SANDOZ' CLOZARIL YIELDING NO PROFITS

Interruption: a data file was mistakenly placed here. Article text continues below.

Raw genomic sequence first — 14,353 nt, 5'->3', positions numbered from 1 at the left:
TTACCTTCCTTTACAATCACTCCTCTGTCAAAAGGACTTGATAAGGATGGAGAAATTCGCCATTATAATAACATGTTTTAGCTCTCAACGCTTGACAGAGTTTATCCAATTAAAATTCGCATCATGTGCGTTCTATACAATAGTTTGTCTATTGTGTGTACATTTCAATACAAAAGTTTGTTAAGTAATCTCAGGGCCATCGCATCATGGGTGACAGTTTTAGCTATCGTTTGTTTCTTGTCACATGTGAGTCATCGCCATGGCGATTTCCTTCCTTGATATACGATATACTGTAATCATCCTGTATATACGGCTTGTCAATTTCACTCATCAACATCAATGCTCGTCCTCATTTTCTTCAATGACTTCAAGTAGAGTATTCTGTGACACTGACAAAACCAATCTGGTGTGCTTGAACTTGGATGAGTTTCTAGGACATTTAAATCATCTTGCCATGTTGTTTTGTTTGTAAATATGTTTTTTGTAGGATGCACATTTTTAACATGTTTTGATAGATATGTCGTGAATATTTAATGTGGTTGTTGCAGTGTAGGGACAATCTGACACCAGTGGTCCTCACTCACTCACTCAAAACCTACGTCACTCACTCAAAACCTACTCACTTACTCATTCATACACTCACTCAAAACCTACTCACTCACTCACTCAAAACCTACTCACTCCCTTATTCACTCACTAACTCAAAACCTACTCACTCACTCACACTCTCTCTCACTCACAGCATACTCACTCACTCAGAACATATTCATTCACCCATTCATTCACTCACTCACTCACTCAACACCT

SANDOZ' CLOZARIL YIELDING NO PROFITS, the company maintained in an advertisement that ran Jan. 2 in major city newspapers nationwide. "So far, Sandoz has not made a single penny of profit on Clozaril," the ad states. "And, with fewer than four years of U.S. marketing exclusivity left, after spending many millions in development costs in the U.S., there is no certainty of profit at all." Twenty-two states have filed antitrust lawsuits against Sandoz, asserting that the manufacturer's limited distribution system is "anticompetitive." The states said they are seeking "to eliminate the tie" of the antischizophrenia drug (clozapine) to FDA-required blood monitoring services, which the firm has licensed exclusively to Caremark and Roche Labs. A Sandoz spokesperson said the firm took out the ads to clarify public "misunderstandings" and to correct "unclear, contradictory reports" about Clozaril that have appeared in the press. The ad ran in eight to 10 newspapers, including the Washington Post, the New York Times, the Wall Street Journal, the Los Angeles Times and USA Today. While the suits do not specifically address Sandoz profits, they suggest that the company stands to collect large revenues from Clozaril sales. One lawsuit notes that there are 2.4 mil. schizophrenics in the U.S. and that "about 25% of all the beds used for any medical treatment in the U.S. are used by schizophrenia patients." However, it also notes that patients who are resistant to conventional therapy and thus candidates for Clozaril comprise fewer than 10% of the schizophrenia patients. The ad states that Sandoz will "receive no revenues and no profits" from the distribution/monitoring services (Clozaril Patient Management System, or CPMS). The states' complaints cite two company documents, including a "CPMS Partnership Evaluation," which states that "100% of drug revenue [will go] to Sandoz" and "50% of CPMS revenue to Sandoz." Sandoz' spokesperson countered that the attorneys general have received through deposition copies of the company's contracts with Caremark and Roche Labs. It is "clear" from the contracts that Sandoz receives no revenue from the distribution/monitoring system, he said. He added that he was "not familiar" with the documents cited in the complaints. The ad also estimates that the annual cost for Clozaril plus the CPMS service is $ 8,944 per patient in the U.S., regardless of dosage strength or location of the sale. It maintains that the price for clozapine in the U.K., where it is available without the service charges, ranges from "nearly $ 5,000" to "over $ 9,000 annually," depending on the dosage strength. The lawsuits contend that Sandoz' "CPMS Partnership Evaluation" document lists the "Clozaril drug cost [as] $ 500/year" per patient. The drug's potentially fatal side effect, agranulocytosis, is completely avoidable if therapy is stopped when a drop in white blood cell counts is detected, Sandoz noted. Fifty clozapine patients have died overseas, where monitoring is not mandated, the ad states, but "not a single death in the U.S. has been related to a failure to properly monitor Clozaril patient white blood cell levels." One U.S. Clozaril patient recently died "in spite of proper monitoring"; however, the ad notes, the man was taking "other powerful medications" concomitantly. Sandoz added that the death "highlights the need to treat Clozaril with particular caution." The ad lamented that the lawsuits were filed against Sandoz "three weeks after we had announced our commitment to" permit other parties to distribute clozapine if, like Caremark-Roche, they can assure that patient blood monitoring will be conducted weekly.
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